That drive for a local connection to food made this particular challenge ideal given Bristol Pound’s Farmlink initiative, which helps primary producers find commercial outlets for their produce within the city.

The challenge proved a stiff test, highlighting the need for even better infrastructure to link local producers to local consumers, but Kristin made it through with only one small diversion. You can read all about the journey in her blog, compiled as one of Bristol’s Good Food Diaries.

Time for a Real Economy

Bristol Pound also had a stake in one of the big launches of the Food Connections festival – the unveiling of Real Economy, a scheme designed to address exactly the problem Kristin noted.

As Bea Oliver, Real Economy’s Co-ordinator explains, the scheme aims to “help provide access to fresh, local food. Especially in areas where that access may seem currently limited.”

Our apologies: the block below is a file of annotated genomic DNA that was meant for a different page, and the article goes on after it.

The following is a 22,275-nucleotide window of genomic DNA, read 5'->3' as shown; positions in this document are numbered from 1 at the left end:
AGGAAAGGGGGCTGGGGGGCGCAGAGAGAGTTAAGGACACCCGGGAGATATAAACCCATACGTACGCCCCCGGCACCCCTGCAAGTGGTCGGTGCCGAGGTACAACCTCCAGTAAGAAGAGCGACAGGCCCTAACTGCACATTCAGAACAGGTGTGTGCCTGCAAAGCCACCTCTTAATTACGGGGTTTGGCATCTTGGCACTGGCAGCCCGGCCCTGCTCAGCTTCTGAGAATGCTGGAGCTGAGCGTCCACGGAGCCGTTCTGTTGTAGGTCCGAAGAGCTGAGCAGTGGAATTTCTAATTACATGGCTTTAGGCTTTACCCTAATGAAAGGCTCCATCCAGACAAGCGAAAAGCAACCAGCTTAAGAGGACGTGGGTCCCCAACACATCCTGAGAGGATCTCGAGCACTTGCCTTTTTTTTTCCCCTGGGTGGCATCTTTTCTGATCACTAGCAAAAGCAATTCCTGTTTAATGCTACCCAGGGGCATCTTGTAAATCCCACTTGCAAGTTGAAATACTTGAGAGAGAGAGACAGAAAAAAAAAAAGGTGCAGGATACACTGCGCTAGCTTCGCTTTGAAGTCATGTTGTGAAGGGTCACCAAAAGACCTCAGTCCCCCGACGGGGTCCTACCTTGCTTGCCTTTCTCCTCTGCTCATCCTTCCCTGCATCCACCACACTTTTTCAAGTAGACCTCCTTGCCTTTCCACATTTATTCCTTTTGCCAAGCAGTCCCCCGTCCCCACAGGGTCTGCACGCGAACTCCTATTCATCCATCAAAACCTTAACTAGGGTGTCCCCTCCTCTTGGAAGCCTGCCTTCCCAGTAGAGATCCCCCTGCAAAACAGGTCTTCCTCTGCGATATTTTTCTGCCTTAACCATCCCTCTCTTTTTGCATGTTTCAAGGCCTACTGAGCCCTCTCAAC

At Food Connections, this generated pop-up markets in Knowle West, Barton Hill, Hengrove and Easton giving independent local producers a platform for their business and offering each community alternative food and drink choices at direct prices.

Whilst the successful and popular markets are likely to be repeated across the city in future months, since the festival the focus of Real Economy has switched to its other core function: buying groups.

Bringing people and producers together

“The idea is to introduce groups of consumers within a local area to nearby producers from whom they can order their food as a collective,” says Bea.

Real Economy provides ordering tools for the group to use and then they simply arrange a mutually convenient time and location for delivery. “As well as providing easier access to good food and receptive consumers, we think there are lots of other potential benefits like improving health, building communities and reducing food miles,” says Bea.

Buying groups will also be introduced to Bristol Pound too, with accounts and special incentives set up for them. These “jam jar accounts,” as Bea calls them, help individuals separate out money specifically for buying food and also allow them to transfer money between members easily using the Bristol Pound’s simple electronic transfer service.

If you’re interested in finding out about joining or starting a buying group near you, regardless of where you live, then drop Bea a line at bea@bristolpound.org or call 0117 9298642.